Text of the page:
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Renderings courtesy of the Port of Los Angeles. Above: the Wilmington Waterfront Promenade.
There’s more to the Wilmington Waterfront Promenade/Avalon Promenade & Gateway projects in Wilmington than hits the eye.
The 9-acre, $24M Waterfront Promenade—four acres of which will be dedicated to event space and a playground—is the work of design firm Sasaki Associates with landscape architecture by Studio MLA.
The 13-acre, $53M Avalon Promenade and Gateway—just north of the Waterfront Promenade—will find its entry point where Avalon Blvd. hits Harry Bridges Blvd. Designed by T.Y. Lin International, the space will be home to everything from outdoor classrooms and a history walk to a giant sundial.
But it is more than just being a new park space.
Off the cuff, it is recognition that our most at-risk citizens—those near refineries and trains and trucks in West Long Beach, North Long Beach, Carson, and, of course, Wilmington—deserve greener space. On the deeper cut, it is a not-so-subtle middle-finger to the greedy Powers That Be.
Wilmington is, arguably, Long Beach’s most marginalized neighbor. Smushed between the 110 and Terminal Island freeways to its sides and the port complex to its south, it is home to the nation’s third largest oil field and represents one of the most industrialized cities in the entire United States.
And that comes with many problems.
In 1999, a massive fire explosion in an oil refinery in Wilmington—just on the westernmost edge of Long Beach—was so large that it shut down the 110 and prompted evacuations of students and residents due to health concerns.
Until then, little restrictions on flaring—burning excess gas into the air around refineries—was not tightly regulated, prompting Sacramento to tell refineries they can only flare during emergencies and maintenance along with having to send monitoring reports on what they released.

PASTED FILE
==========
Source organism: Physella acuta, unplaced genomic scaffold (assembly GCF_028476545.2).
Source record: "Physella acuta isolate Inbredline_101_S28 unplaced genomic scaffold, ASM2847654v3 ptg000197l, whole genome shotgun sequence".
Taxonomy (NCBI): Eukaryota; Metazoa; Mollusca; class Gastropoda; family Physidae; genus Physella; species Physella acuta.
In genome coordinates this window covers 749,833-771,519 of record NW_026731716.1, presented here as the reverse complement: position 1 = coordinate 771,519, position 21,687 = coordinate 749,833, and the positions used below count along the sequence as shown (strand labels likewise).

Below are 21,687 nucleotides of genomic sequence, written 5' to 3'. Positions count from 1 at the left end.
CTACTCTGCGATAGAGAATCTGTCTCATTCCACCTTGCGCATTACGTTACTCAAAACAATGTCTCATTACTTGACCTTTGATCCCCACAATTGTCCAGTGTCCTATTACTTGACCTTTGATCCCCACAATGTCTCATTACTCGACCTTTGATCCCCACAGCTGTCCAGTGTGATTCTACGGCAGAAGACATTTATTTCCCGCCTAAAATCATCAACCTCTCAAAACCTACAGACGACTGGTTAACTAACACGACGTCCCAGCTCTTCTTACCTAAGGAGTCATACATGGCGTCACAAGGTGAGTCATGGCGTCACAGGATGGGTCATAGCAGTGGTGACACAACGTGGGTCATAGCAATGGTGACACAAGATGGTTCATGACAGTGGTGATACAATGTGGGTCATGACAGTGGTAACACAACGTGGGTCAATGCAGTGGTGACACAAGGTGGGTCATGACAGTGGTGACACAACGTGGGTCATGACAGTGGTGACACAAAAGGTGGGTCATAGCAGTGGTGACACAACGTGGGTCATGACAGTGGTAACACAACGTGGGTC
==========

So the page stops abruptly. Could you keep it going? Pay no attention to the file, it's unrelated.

Despite these monitor reports, the residents of Wilmington really don’t know how bad a year is going to be or even to what extent living near these industries affect their health.
2007? 2,335 pounds of particulate—everything from nitrous oxide to carbon monoxide to sulfur dioxide—were released at Phillip 66’s Wilmington location.
2015? A staggering 76,744 pounds of particulate were released into the airs of Wilmington, the worst year on record.
Sometimes, we over-romanticize the fact that Long Beach lives in a silo. We oftentimes dismiss what others are doing in an intense need to focus on our own to the extent that it’s detrimental.
Ultimately, whether we want to admit it or not, what is going on around us is important—but even more, we have to support projects that make our neighbors healthier, projects that provide our neighbors the chance to receive the benefits that many of us take advantage of. Because that makes us healthier, that makes our benefits increase when we have a population that is on par with what we expect our human condition to be.
In one of the more frustrating points I’ve heard from folks, especially those in Long Beach, when it comes to discussing folks living in Wilmington or its adjacent West Long Beach—the most park poor area of our entire city, a neighborhood which has to deal with the 710 on a daily basis as well as fighting against the rail industry in its backyard, and the one which bears the biggest pollution burden—I always hear the same rhetoric: “Well then, why did they move there?”
This pontification reeks of self-centeredness, a lack of empathy, and—in all frankness—an unawareness.
The reality as to “why they moved there” lies on us: we as humans sold fellow humans homes there because we wanted to make money and they could afford it because humans need roofs over their heads.
Then we hit a point where a mayoral candidate, during a forum I hosted back in 2014, states this: “The West Side? I have no shame in being blasphemous, but the West Long Beach is an unlivable hellhole. The residents should leave and we should turn the entire area into an industrial zone.”
Just turn the entire area into an industrial zone. On our coast. Next to other communities.
I refuse to be a part of that camp—and it’s because projects like this exist. Support your neighbors, Long Beach. Fight for a better world, both in and outside our city; it will benefit you far more than you know.
And isolationalism? Let’s leave that to the unethical nightmare that Orange County is becoming.